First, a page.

 Release of Ach  M3 Receptors on epithelial cells
 Rise in [Ca2+]  Activation of Nitric Oxide Synthase (NOS)  Formation of Nitric Oxide (NO)
o Activation of non-adrenergic, non-cholinergic nerves to arteries releasing NO.
o NO diffuses into and causes relaxation of vascular smooth muscle (vasodilation)
 ↑ NO  Formation of Cyclic GMP  Ca2+ taken up into intracellular stores
 ↓ [Ca2+]  Less actin-myosin cross-bridges are formed and smooth muscle relaxes

13

What happens to blood vessels and muscles in penis to maintain erection?

The central arteries in the Corpa Cavernosa (helicine arteries) straighten, enlarging their lumen and allowing blood to flow into and dilate the cavernous spaces in the corpora of the penis.

The Corpus Spongiosum also dilates, but not very much as it would compress and close off the urethra.

The Bulbospongiosus and Ischiocavernosus muscles compress veins egressing from the corpora cavernosa, impeding the return of venous blood. This combined with the dilation of the helicine arteries causes the Corpa Cavernosa to become engorged with blood near arterial pressure, causing erectile bodies to become turgid (enlarged and rigid) and erection occurs.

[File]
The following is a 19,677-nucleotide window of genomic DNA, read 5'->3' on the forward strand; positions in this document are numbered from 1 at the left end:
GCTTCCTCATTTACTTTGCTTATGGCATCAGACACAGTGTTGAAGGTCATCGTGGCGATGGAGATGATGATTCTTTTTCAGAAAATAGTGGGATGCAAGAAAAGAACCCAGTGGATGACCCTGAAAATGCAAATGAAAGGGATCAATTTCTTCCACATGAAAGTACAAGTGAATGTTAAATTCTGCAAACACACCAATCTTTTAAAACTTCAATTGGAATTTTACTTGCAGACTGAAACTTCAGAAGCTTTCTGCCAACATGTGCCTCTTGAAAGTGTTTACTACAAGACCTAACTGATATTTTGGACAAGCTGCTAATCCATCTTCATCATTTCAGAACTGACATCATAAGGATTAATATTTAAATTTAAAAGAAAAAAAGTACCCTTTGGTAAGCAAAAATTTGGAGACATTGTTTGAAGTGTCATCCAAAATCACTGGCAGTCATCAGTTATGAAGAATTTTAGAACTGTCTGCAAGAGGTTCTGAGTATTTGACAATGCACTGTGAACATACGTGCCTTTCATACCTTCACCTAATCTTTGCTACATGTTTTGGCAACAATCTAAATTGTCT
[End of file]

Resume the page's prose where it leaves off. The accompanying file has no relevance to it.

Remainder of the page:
14

Give three main factors causing erectile dysfunction

Psychological
Tears in fibrous tissue of corpa cavernoasa
Vascular
Factors blocking NO

15

Give three factors blocking NO

Alcohol
Anti-hypertensives
Diabetes

16

How does viagra work?

Inhibits the breakdown of cGMP, maintaining erection

17

Describe the physiological changes in the female which facilitate coitus

o Vaginal lubrication
o Swelling and engorgement of the external genitalia
o Internal enlargement of the vagina
o Cervical Mucus
 Oestrogen – Abundant, clear, non-viscous mucous
 Progesterone + Oestrogen – Thick, sticky mucous plug

18

Describe the mechanism of ejaculation

o Spinal reflex
o Sympathetic Nervous System Control (L1, L2)
1. Contraction of glands and ducts
 Smooth muscle